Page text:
Here’s a sobering stat: only 20 percent of recent graduates say law school was worth the cost.
Only a third of them have been able to land a good job after graduation. This is in contrast to the 70 percent of old-timers who graduated in the 1960s to find a good job awaiting them.
The figures come from a recent study (“Life After Law School”) by Gallup and the Access Group Center for Research & Policy Analysis and this article from the American Bar Association.
The report surveyed more than 7,000 law grads – new and old – from seven law schools in the southeast, including Campbell Law School.
The results express in numbers what observers have been saying for years: that since the mid-2000s there has been a sharp drop in satisfaction with the decision to go to law school.
You can view the study here.
Half-Century of Decline
The study found that a whopping 75 percent of graduates between 1960 and 1979 said they were satisfied with their decision to attend law school, while only 50 percent of graduates between 1980 and 1999 and 20 percent of graduates between 2000 and 2015 said they were satisfied.
Only 38 percent of graduates from 2010 and 2015 said they walked out of Torts 101 into a “good job.” By comparison, 70 percent of graduates from 1960 and 1969 got one, and 56 percent of graduates from 1990 and 2009 did so.
Asked whether they would go back to law school if they could do it over again, 68 percent of graduates from 1960 to 1979 said they “strongly agreed,” compared with 54 percent of graduates from 1980 to 1999, and 37 percent of graduates from 2000 to 2015.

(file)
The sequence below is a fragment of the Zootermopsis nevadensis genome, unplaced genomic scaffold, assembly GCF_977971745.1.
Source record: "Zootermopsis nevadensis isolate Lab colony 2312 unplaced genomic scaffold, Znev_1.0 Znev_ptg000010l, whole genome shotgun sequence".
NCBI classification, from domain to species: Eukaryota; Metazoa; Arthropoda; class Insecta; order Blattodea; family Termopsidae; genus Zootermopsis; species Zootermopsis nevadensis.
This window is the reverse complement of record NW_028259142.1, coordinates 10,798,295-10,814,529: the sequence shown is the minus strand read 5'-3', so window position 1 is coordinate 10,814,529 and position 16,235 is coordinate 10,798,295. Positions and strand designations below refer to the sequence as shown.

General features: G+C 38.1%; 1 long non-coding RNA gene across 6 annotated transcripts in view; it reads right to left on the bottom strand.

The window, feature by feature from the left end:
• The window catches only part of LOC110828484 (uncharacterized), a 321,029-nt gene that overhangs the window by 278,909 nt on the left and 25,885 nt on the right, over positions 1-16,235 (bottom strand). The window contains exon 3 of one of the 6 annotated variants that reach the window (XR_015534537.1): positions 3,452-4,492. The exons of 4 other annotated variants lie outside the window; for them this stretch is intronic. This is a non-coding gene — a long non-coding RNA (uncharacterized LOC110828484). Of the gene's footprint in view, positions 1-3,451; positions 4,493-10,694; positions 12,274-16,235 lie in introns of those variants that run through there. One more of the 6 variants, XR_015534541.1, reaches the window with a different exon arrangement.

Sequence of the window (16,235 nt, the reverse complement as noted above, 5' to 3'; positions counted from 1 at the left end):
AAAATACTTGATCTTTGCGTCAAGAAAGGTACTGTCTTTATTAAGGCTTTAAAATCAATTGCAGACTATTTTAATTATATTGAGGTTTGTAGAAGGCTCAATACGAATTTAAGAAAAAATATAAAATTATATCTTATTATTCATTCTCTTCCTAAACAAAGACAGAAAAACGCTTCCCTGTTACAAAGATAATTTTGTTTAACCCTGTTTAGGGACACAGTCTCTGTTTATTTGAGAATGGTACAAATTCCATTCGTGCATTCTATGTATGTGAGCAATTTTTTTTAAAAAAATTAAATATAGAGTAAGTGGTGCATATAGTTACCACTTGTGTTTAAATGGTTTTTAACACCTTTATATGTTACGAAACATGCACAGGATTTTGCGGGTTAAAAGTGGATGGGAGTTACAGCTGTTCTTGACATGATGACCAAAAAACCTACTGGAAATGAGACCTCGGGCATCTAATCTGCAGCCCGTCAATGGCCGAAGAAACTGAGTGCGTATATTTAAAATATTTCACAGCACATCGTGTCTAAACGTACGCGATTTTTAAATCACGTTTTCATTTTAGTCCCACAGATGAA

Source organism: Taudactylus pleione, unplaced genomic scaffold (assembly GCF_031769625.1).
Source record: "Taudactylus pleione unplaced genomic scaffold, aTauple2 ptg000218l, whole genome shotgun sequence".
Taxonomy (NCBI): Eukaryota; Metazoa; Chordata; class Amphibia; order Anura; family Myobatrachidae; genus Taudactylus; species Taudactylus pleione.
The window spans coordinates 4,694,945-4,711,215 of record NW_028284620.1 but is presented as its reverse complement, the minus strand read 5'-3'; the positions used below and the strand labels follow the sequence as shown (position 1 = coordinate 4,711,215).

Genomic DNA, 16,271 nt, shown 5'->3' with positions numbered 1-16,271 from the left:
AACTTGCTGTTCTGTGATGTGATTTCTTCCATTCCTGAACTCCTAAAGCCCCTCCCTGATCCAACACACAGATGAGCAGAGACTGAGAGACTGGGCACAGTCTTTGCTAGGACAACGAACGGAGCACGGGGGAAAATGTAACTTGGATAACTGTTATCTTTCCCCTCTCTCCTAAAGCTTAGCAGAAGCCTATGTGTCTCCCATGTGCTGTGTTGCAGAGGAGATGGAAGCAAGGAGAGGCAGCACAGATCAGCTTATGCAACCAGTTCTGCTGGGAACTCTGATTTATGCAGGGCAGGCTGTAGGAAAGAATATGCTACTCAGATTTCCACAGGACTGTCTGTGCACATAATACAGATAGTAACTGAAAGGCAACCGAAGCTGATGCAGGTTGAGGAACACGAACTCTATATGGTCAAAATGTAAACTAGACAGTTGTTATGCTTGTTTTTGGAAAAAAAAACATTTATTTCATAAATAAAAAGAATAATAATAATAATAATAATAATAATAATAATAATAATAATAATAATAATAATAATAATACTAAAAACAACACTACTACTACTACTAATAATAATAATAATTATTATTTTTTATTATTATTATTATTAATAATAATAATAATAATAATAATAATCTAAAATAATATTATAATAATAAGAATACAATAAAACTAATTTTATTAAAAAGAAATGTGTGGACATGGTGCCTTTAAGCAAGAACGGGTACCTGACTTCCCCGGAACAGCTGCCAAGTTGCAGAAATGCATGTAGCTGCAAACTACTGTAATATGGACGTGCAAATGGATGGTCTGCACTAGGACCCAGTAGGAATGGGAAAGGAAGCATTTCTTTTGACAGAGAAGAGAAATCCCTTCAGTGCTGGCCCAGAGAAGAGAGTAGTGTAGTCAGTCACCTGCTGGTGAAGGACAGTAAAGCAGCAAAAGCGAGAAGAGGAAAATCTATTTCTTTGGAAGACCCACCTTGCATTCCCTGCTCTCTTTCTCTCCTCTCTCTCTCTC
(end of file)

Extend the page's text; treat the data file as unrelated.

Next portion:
Here are some of the study’s other findings:
- On average, recent grads had nearly $86,000 in combined student debt.
- Twenty-seven percent of alumni reported total annual personal income of $180,000 or more, while 31 percent reported personal income of $90,000 to $179,999, 31 percent reported personal income of $24,000 to $89,999, and four percent reported personal income of less than $24,000.
- Among graduates still working, 82 percent are practicing law and 18 percent are not. Among those practicing law, 51 percent work in firms, 18 percent are in solo practice, 17 percent have government jobs and two percent work for legal aid or public defenders.
The study used a Well-Being Index to gauge job satisfaction or “engagement.” This index considers five elements: Purpose Well-Being (liking what you do each day and being motivated to achieve your goals), Social Well-Being (having strong and supportive relationships and love in your life), Financial Well-Being (effectively managing your economic life to reduce stress and increase security), Community Well-Being (liking where you live, feeling safe and proud of your community) and Physical Well-Being (having good health and enough energy to get things done on a daily basis).
Using this index, Gallup found that 49 percent of all graduates who are presently working say they are “engaged” at work. Among all Americans, only 30 percent say they are engaged.
Among those who were happy after law school, most say they had at least one law professor who cared about them as a person or got them excited about learning. Many said they had a mentor at law school who encouraged them to pursue their goals and dreams.
What do you make of these findings? Are you engaged at your job? Why or why not?
- American Bar Association http://www.abajournal.com/news/article/was_law_school_worth_it_yes_answers_drop_for_recent_grads_along_with_jobs_p
- Gallup Report http://www.enr-corp.com/photodir/USR1024139_171035_GallupReportLifeAfterLawSchoolFINAL.pdf